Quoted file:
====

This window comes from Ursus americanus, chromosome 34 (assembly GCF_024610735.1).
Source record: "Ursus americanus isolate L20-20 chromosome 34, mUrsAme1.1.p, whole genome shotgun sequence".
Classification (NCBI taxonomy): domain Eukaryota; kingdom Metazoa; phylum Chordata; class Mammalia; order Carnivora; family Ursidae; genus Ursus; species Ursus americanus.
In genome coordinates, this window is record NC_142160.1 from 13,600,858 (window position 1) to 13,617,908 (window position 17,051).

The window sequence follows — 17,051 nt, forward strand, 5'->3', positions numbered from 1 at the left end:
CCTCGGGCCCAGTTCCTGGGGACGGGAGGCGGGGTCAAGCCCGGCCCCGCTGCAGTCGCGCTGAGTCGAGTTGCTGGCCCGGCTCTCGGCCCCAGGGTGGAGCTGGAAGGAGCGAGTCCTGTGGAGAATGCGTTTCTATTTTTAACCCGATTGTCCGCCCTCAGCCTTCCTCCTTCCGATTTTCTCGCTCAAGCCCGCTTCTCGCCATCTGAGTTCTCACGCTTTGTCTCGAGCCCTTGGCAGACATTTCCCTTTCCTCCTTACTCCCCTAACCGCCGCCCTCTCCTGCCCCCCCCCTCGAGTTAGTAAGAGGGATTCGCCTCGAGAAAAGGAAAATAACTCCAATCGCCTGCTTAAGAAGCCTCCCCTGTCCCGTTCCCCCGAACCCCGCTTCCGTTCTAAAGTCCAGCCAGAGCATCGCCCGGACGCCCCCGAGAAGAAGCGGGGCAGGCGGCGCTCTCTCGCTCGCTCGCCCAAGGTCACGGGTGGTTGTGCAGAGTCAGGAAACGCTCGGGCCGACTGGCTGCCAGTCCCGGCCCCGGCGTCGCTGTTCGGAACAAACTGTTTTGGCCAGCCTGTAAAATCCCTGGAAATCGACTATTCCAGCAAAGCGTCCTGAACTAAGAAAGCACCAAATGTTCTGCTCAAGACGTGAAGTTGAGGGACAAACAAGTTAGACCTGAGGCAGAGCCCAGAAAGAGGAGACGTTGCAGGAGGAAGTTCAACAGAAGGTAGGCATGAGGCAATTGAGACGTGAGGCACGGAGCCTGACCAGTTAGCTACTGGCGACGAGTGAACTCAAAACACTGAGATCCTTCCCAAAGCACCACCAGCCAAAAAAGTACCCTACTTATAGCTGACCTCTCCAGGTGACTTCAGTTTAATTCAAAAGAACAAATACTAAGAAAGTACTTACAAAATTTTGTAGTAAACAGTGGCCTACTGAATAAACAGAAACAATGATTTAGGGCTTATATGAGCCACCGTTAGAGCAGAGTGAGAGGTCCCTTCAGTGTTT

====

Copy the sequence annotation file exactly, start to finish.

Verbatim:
This window comes from Ursus americanus, chromosome 34 (assembly GCF_024610735.1).
Source record: "Ursus americanus isolate L20-20 chromosome 34, mUrsAme1.1.p, whole genome shotgun sequence".
Classification (NCBI taxonomy): domain Eukaryota; kingdom Metazoa; phylum Chordata; class Mammalia; order Carnivora; family Ursidae; genus Ursus; species Ursus americanus.
In genome coordinates, this window is record NC_142160.1 from 13,600,858 (window position 1) to 13,617,908 (window position 17,051).

The window sequence follows — 17,051 nt, forward strand, 5'->3', positions numbered from 1 at the left end:
CCTCGGGCCCAGTTCCTGGGGACGGGAGGCGGGGTCAAGCCCGGCCCCGCTGCAGTCGCGCTGAGTCGAGTTGCTGGCCCGGCTCTCGGCCCCAGGGTGGAGCTGGAAGGAGCGAGTCCTGTGGAGAATGCGTTTCTATTTTTAACCCGATTGTCCGCCCTCAGCCTTCCTCCTTCCGATTTTCTCGCTCAAGCCCGCTTCTCGCCATCTGAGTTCTCACGCTTTGTCTCGAGCCCTTGGCAGACATTTCCCTTTCCTCCTTACTCCCCTAACCGCCGCCCTCTCCTGCCCCCCCCCTCGAGTTAGTAAGAGGGATTCGCCTCGAGAAAAGGAAAATAACTCCAATCGCCTGCTTAAGAAGCCTCCCCTGTCCCGTTCCCCCGAACCCCGCTTCCGTTCTAAAGTCCAGCCAGAGCATCGCCCGGACGCCCCCGAGAAGAAGCGGGGCAGGCGGCGCTCTCTCGCTCGCTCGCCCAAGGTCACGGGTGGTTGTGCAGAGTCAGGAAACGCTCGGGCCGACTGGCTGCCAGTCCCGGCCCCGGCGTCGCTGTTCGGAACAAACTGTTTTGGCCAGCCTGTAAAATCCCTGGAAATCGACTATTCCAGCAAAGCGTCCTGAACTAAGAAAGCACCAAATGTTCTGCTCAAGACGTGAAGTTGAGGGACAAACAAGTTAGACCTGAGGCAGAGCCCAGAAAGAGGAGACGTTGCAGGAGGAAGTTCAACAGAAGGTAGGCATGAGGCAATTGAGACGTGAGGCACGGAGCCTGACCAGTTAGCTACTGGCGACGAGTGAACTCAAAACACTGAGATCCTTCCCAAAGCACCACCAGCCAAAAAAGTACCCTACTTATAGCTGACCTCTCCAGGTGACTTCAGTTTAATTCAAAAGAACAAATACTAAGAAAGTACTTACAAAATTTTGTAGTAAACAGTGGCCTACTGAATAAACAGAAACAATGATTTAGGGCTTATATGAGCCACCGTTAGAGCAGAGTGAGAGGTCCCTTCAGTGTTT